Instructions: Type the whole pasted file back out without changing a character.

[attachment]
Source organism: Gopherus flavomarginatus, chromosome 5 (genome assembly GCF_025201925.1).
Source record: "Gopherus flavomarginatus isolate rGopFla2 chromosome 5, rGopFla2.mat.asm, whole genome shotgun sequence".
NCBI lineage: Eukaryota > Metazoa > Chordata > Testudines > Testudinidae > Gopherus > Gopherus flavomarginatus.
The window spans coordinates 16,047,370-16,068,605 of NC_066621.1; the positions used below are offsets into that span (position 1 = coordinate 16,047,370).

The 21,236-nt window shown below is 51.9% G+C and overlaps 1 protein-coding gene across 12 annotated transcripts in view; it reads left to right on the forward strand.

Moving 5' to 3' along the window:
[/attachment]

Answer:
Source organism: Gopherus flavomarginatus, chromosome 5 (genome assembly GCF_025201925.1).
Source record: "Gopherus flavomarginatus isolate rGopFla2 chromosome 5, rGopFla2.mat.asm, whole genome shotgun sequence".
NCBI lineage: Eukaryota > Metazoa > Chordata > Testudines > Testudinidae > Gopherus > Gopherus flavomarginatus.
The window spans coordinates 16,047,370-16,068,605 of NC_066621.1; the positions used below are offsets into that span (position 1 = coordinate 16,047,370).

The 21,236-nt window shown below is 51.9% G+C and overlaps 1 protein-coding gene across 12 annotated transcripts in view; it reads left to right on the forward strand.

Moving 5' to 3' along the window: